Mile 20 : 8:28
Mile 21: 8:47
Mile 22: 9:02
Mile 23: 8:54
Mile 24: 9:11
I remember hitting mile 24 and bemoaning the fact that I still had 2 miles to go. My watch was now nearly 0.30 miles ahead of the mile markers so I knew I would be running at least 26.5 miles that day. My legs were exhausted, my breathing heavy. I had refilled my water bottle 5 times now (I’d take off the cap, run through the chute and pour 4-6 cups of water in it) yet was still so thirsty. I was cramping in my feet and legs so I’d started drinking gatorade (I had put half a Nuun in my bottle around mile 16 but the other half disintegrated my running sleeve). I wanted to walk so bad but I knew I couldn’t. I wanted to PR. I vaguely thought it’d be nice to go sub 3:40 but I really didn’t care enough to push it harder. I just wanted to cross that finish line. I wanted to be done.
Mile 25 – 9:20
Mile 26: 9:05
My family had gone to the finish line so I didn’t see anyone from Miles 20 to the finish. The miles went by in a blur. They seemed so long. I fantasized about finishing and just laying on the grass immediately and drinking gallons of water. I wanted relief. I was in pain. The marathon is a beast. I had forgotten how hard it was to race one.
My watch showed that I had run 26.2 miles even before I hit the 26 mile marker. Around this point I also made it through two main roads where they were letting traffic pass and stopping runners. Luckily I wasn’t stopped by I felt for those that did get stopped because I don’t think I could keep going if I had to stop at mile 25.9. I saw the OC Fairgrounds where the finish line was held and I was so relieved to almost be done. I couldn’t muster up much energy, but I was able to pick it up a little bit at the end (final 0.51 miles 8:13 pace). I saw my Dad first, then heard Mike and my mom cheering me on to my right, then saw my Step Mom just before I crossed the finish line. Relief.
I didn’t cry. I was just happy. Relieved the race was over, relieved my training was over, relieved I didn’t have a huge goal looming over my head. The worst had happened last weekend in Eugene and I think it eased me into accepting that getting that BQ may have to wait a while. I did lay on the grass for a bit, fulfilling my mid-run pain-inspired fantasy, but my legs were so achy and my heart was still pounding so I decided I better keep moving. I found my family and they timidly approached me, not sure how I’d be feeling. I greeted them with huge hugs and smiles and said “I did it!I finished! I’m so happy it’s over!”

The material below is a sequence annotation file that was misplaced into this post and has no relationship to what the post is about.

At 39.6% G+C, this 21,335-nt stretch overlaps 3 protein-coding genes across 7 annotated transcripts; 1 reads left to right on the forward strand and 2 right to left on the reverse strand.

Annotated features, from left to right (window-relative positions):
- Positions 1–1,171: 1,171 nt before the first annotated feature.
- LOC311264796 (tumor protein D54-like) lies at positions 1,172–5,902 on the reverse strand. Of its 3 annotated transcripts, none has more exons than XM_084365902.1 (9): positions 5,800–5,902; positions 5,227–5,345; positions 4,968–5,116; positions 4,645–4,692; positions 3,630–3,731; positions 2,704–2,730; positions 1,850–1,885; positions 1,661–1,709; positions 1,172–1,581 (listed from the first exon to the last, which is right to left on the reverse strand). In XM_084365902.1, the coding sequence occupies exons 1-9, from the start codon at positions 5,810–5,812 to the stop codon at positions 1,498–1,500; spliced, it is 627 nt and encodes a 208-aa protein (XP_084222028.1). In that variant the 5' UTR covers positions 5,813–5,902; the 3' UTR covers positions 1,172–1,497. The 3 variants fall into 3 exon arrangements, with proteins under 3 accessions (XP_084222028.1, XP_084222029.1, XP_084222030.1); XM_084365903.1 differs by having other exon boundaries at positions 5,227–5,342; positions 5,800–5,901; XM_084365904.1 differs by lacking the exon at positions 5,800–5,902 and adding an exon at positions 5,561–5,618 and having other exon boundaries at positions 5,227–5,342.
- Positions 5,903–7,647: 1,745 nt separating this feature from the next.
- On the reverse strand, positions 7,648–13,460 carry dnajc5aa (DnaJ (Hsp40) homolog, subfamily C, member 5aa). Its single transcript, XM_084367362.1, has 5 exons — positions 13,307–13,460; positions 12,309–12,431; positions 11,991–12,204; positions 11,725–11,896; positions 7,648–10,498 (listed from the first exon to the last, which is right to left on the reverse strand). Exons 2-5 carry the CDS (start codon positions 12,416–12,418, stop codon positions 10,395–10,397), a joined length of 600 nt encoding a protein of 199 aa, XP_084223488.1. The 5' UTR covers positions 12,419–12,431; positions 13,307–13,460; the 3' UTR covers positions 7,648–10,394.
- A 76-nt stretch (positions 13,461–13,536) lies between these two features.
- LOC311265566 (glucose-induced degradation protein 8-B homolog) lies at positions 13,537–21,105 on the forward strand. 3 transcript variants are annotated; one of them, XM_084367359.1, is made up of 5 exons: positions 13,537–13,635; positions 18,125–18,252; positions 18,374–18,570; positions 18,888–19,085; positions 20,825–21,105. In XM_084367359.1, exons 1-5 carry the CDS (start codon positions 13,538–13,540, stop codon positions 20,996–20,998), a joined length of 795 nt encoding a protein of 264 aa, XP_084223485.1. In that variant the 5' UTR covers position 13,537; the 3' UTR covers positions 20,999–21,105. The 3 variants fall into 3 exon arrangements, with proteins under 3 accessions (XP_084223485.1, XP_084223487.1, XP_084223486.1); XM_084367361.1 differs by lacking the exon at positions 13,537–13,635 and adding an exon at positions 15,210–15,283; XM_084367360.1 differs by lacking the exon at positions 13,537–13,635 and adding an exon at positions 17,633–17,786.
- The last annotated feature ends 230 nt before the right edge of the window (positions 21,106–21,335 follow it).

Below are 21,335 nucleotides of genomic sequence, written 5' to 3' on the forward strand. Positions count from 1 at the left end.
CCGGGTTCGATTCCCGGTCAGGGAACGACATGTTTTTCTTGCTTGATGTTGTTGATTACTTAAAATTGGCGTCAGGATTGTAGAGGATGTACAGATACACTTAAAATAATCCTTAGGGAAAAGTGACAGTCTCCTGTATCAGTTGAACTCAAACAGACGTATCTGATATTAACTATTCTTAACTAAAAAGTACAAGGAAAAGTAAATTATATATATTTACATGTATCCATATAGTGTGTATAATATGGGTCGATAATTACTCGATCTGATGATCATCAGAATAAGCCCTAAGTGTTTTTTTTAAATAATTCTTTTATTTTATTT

My final time was 3:40:52. Under the old standards I would have qualified for Boston. I was 11th in my age group (originally it was 10th! Somehow I got bumped back) and only 5 people in my age group even qualified for Boston. Despite the disappointment that I did not achieve my goal, I am supremely proud of myself for achieving a 9 minute marathon PR and even more proud of finishing the race. The marathon is an incredibly difficult distance – I respect it even more now than I ever have. I’ve read the race reports of friends who tried to BQ and have also failed. All their training and tune up race times indicated they’d do it too and they just didn’t. As to why it didn’t happen for me or for those others, it’s hard to pick just one thing. What I do know is that I’m a much faster runner than I was 7 months ago and that won’t go away. I also believe that my race time doesn’t completely reflect the training I put in, but I’m at peace with that.
Look for another post soon with some post-race reflection on what may have gone wrong as well as review of the OC Marathon itself, but for now, I’m going to just continue to celebrate my accomplishment and enjoy some much deserved rest!